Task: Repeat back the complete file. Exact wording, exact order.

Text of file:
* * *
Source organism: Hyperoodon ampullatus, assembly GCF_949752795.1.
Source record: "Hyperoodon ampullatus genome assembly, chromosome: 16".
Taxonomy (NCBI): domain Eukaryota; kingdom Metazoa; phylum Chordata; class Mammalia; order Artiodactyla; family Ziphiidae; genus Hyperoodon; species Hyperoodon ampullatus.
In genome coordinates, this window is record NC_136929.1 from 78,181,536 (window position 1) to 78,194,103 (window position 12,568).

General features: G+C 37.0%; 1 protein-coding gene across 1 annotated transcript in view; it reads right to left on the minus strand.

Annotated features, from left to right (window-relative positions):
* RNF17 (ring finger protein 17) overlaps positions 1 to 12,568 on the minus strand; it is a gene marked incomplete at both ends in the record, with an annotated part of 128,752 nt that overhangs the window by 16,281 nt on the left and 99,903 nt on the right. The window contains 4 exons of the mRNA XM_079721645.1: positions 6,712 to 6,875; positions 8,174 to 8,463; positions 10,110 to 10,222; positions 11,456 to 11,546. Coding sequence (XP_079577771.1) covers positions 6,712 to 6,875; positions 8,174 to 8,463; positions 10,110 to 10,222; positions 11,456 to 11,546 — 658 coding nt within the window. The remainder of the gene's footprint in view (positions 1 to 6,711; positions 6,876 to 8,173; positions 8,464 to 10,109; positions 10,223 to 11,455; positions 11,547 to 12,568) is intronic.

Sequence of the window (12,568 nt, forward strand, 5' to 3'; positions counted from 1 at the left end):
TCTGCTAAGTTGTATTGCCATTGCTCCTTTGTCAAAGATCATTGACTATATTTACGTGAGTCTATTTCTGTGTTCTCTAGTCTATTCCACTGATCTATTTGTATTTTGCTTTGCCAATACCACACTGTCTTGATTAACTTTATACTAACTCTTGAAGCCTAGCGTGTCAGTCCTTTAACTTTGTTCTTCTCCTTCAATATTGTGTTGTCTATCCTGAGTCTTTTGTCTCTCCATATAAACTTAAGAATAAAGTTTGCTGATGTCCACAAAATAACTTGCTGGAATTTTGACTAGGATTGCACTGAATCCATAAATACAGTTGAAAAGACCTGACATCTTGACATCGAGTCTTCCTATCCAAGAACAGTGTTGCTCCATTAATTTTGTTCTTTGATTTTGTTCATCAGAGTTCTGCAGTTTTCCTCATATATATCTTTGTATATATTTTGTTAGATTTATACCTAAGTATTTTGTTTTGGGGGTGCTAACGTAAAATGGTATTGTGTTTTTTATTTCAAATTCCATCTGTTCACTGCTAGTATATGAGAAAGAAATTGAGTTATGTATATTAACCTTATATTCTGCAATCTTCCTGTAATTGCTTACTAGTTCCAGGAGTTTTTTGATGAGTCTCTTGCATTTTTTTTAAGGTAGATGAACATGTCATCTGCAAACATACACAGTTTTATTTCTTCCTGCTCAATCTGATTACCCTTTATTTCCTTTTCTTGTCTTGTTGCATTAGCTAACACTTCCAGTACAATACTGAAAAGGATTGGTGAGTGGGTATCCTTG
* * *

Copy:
Source organism: Hyperoodon ampullatus, assembly GCF_949752795.1.
Source record: "Hyperoodon ampullatus genome assembly, chromosome: 16".
Taxonomy (NCBI): domain Eukaryota; kingdom Metazoa; phylum Chordata; class Mammalia; order Artiodactyla; family Ziphiidae; genus Hyperoodon; species Hyperoodon ampullatus.
In genome coordinates, this window is record NC_136929.1 from 78,181,536 (window position 1) to 78,194,103 (window position 12,568).

General features: G+C 37.0%; 1 protein-coding gene across 1 annotated transcript in view; it reads right to left on the minus strand.

Annotated features, from left to right (window-relative positions):
* RNF17 (ring finger protein 17) overlaps positions 1 to 12,568 on the minus strand; it is a gene marked incomplete at both ends in the record, with an annotated part of 128,752 nt that overhangs the window by 16,281 nt on the left and 99,903 nt on the right. The window contains 4 exons of the mRNA XM_079721645.1: positions 6,712 to 6,875; positions 8,174 to 8,463; positions 10,110 to 10,222; positions 11,456 to 11,546. Coding sequence (XP_079577771.1) covers positions 6,712 to 6,875; positions 8,174 to 8,463; positions 10,110 to 10,222; positions 11,456 to 11,546 — 658 coding nt within the window. The remainder of the gene's footprint in view (positions 1 to 6,711; positions 6,876 to 8,173; positions 8,464 to 10,109; positions 10,223 to 11,455; positions 11,547 to 12,568) is intronic.

Sequence of the window (12,568 nt, forward strand, 5' to 3'; positions counted from 1 at the left end):
TCTGCTAAGTTGTATTGCCATTGCTCCTTTGTCAAAGATCATTGACTATATTTACGTGAGTCTATTTCTGTGTTCTCTAGTCTATTCCACTGATCTATTTGTATTTTGCTTTGCCAATACCACACTGTCTTGATTAACTTTATACTAACTCTTGAAGCCTAGCGTGTCAGTCCTTTAACTTTGTTCTTCTCCTTCAATATTGTGTTGTCTATCCTGAGTCTTTTGTCTCTCCATATAAACTTAAGAATAAAGTTTGCTGATGTCCACAAAATAACTTGCTGGAATTTTGACTAGGATTGCACTGAATCCATAAATACAGTTGAAAAGACCTGACATCTTGACATCGAGTCTTCCTATCCAAGAACAGTGTTGCTCCATTAATTTTGTTCTTTGATTTTGTTCATCAGAGTTCTGCAGTTTTCCTCATATATATCTTTGTATATATTTTGTTAGATTTATACCTAAGTATTTTGTTTTGGGGGTGCTAACGTAAAATGGTATTGTGTTTTTTATTTCAAATTCCATCTGTTCACTGCTAGTATATGAGAAAGAAATTGAGTTATGTATATTAACCTTATATTCTGCAATCTTCCTGTAATTGCTTACTAGTTCCAGGAGTTTTTTGATGAGTCTCTTGCATTTTTTTTAAGGTAGATGAACATGTCATCTGCAAACATACACAGTTTTATTTCTTCCTGCTCAATCTGATTACCCTTTATTTCCTTTTCTTGTCTTGTTGCATTAGCTAACACTTCCAGTACAATACTGAAAAGGATTGGTGAGTGGGTATCCTTG